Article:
clock menu more-arrow no yes mobile

Filed under:

Lowrie, Lowell Back Shaky Daisuke for 7-5 Win in Toronto

Despite a less than stellar performance from starter Daisuke Matsuzaka, who presumably felt a bit irregular coming into the game with an ERA beginning with the number three, the Red Sox managed to ride a late-inning burst offensively to finally pull ahead for good on a night when it seemed the Blue Jays would just never go away.

After Boston was retired in order to begin the top of the first by Jays’ starter Ricky Romero, Daisuke teased us all by striking out the side in succession to end the inning -- which was made ever more promising considering how well he had pitched in his start prior to this one. However, that’s just about where the quality starting pitching ended and the scoring started; for both teams.

On a night when the Red Sox would go on to record 7 extra-base hits out of their 11 total, fittingly, it was back-to-back doubles by David Ortiz and Adrian Beltre that got the scoring started in the top of the second frame. Up 1-0 with two outs and Beltre still on second, the Red Sox’s Mr. Double, Jed Lowrie (2-3, 2 2B, BB, 2 RBI, R), again recorded a two-bagger -- this one plating Beltre for the team’s second run.

After a Jacoby Ellsbury single drove Lowrie in, it was 3-0 in favor of Boston after one and a half. And with the way Daisuke had looked till that point, three runs almost seemed like a safe cushion.

However, the word ‘safe’ rarely applies to a game in which Matsuzaka starts; that is unless you’re in Vegas with all your money riding on the over.

After surrendering a home run to Adam Lind and a double to Lyle Overbay in inning number two, Red Sox fans breathed a collective sigh of relief when Toronto managed just a single run, cutting the lead to 3-1.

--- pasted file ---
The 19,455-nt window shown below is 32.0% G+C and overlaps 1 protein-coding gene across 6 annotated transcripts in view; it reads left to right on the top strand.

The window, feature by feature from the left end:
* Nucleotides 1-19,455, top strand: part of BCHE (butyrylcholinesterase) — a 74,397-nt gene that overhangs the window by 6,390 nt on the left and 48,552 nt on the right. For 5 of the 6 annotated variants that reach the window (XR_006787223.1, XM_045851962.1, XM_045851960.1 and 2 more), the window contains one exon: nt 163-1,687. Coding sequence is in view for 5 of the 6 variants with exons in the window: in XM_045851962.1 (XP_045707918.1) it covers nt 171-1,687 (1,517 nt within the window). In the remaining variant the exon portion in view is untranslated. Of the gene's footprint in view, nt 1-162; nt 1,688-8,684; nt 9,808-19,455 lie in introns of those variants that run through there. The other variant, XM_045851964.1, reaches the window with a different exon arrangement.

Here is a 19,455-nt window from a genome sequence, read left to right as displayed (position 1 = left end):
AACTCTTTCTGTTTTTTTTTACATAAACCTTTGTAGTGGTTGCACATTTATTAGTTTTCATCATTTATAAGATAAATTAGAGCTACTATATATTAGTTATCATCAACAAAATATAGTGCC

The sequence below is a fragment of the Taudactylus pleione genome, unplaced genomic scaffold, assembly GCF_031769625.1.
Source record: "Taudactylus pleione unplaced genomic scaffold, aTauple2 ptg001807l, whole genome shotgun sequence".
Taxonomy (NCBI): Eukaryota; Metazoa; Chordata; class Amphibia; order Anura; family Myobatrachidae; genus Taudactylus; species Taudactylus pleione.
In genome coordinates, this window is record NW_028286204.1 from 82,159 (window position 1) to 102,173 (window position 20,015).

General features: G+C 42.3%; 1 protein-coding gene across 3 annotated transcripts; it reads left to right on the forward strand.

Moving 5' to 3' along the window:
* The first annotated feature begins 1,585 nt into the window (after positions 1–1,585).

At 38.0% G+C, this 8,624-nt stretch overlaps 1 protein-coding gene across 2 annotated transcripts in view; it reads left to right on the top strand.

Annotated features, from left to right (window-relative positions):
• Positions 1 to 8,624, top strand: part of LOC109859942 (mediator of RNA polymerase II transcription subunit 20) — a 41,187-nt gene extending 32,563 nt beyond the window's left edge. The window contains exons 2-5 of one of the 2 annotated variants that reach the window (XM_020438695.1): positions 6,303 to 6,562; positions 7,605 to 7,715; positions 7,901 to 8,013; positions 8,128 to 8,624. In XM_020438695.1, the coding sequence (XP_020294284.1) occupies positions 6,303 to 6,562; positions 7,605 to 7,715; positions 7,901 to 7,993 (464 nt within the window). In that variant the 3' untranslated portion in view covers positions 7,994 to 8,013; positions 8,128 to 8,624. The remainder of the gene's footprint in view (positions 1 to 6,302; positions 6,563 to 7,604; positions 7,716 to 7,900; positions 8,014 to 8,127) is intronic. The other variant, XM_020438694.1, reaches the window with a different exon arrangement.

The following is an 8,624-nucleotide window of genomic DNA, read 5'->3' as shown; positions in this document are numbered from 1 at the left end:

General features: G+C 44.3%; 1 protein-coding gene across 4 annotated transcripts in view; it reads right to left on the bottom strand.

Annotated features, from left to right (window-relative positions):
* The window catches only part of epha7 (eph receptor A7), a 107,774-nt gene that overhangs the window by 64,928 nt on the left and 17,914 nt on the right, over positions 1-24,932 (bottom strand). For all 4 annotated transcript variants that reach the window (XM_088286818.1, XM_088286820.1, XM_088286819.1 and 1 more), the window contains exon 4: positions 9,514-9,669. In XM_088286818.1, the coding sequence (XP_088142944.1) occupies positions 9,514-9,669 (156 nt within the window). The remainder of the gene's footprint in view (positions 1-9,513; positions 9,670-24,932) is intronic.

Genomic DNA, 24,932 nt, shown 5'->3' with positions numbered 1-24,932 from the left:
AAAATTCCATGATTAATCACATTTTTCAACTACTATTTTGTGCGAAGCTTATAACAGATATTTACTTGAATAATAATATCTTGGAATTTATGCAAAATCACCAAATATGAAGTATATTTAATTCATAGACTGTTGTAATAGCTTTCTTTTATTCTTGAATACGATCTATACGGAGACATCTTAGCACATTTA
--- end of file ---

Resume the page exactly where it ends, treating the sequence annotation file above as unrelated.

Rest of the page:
The third inning wasn’t quite as lucky.

Again, Daisuke served up a home run and a double in the frame, only this time he mixed things up a bit with a couple leadoff walks that would come back to haunt him as Toronto tied the game up at four.

Things settled down a bit for the next four frames with the teams just trading a pair of solo home runs; one by J.D. Drew to lead off the fifth and the other the 35th of the year from Toronto slugger Jose Bautista (who apparently discovered Jack LaLanne’s secret to a stronger ‘you’ this past off-season) off of Boston reliever Felix Doubront.

The eighth, which started innocently enough, is when the Red Sox finally put away the Blue Jays.

Following an Ortiz strikeout and Beltre groundout, Mike Lowell launched a 0-1, two-out offering from Jays’ reliever Shawn Camp out of the park to put the Sox ahead for good.

Still with two gone in the eighth, Lowrie added an insurance run with his second RBI-double of the night to put Boston up 7-5, which is where the score would stay thanks to two decent innings of relief to close out the contest from Manny Delcarmen and closer Jonathan Papelbon, who earned his 29th save of 2010 and second in as many nights.

With the Rays' win and the Yankees' loss on Tuesday, Boston is now 5 games off the pace in the division and remains 4.5 back of the Wild Card lead.

Other notables:

Bill Hall went 0-3 with a pair of strikeouts and three men left on base while playing left field and hitting seventh; Ryan Kalish would replace Hall in the eighth, notching a single and coming around to score on the Lowrie double. How long before we simply stop allowing Hall to start, much less enter, games?

Marco Scutaro was hitless in five at-bats out of the leadoff spot and is now just seven of his last forty-four (.159). Ellsbury on the other hand collected his third hit in the past two days and appears to be rounding into form. With Dustin Pedroia set to return within the next week or so, the top of the Red Sox’s lineup should be worth monitoring.

Up next: Today, August 11th @ Toronto 7:07 PM ET (C. Buchholz vs. S. Marcum)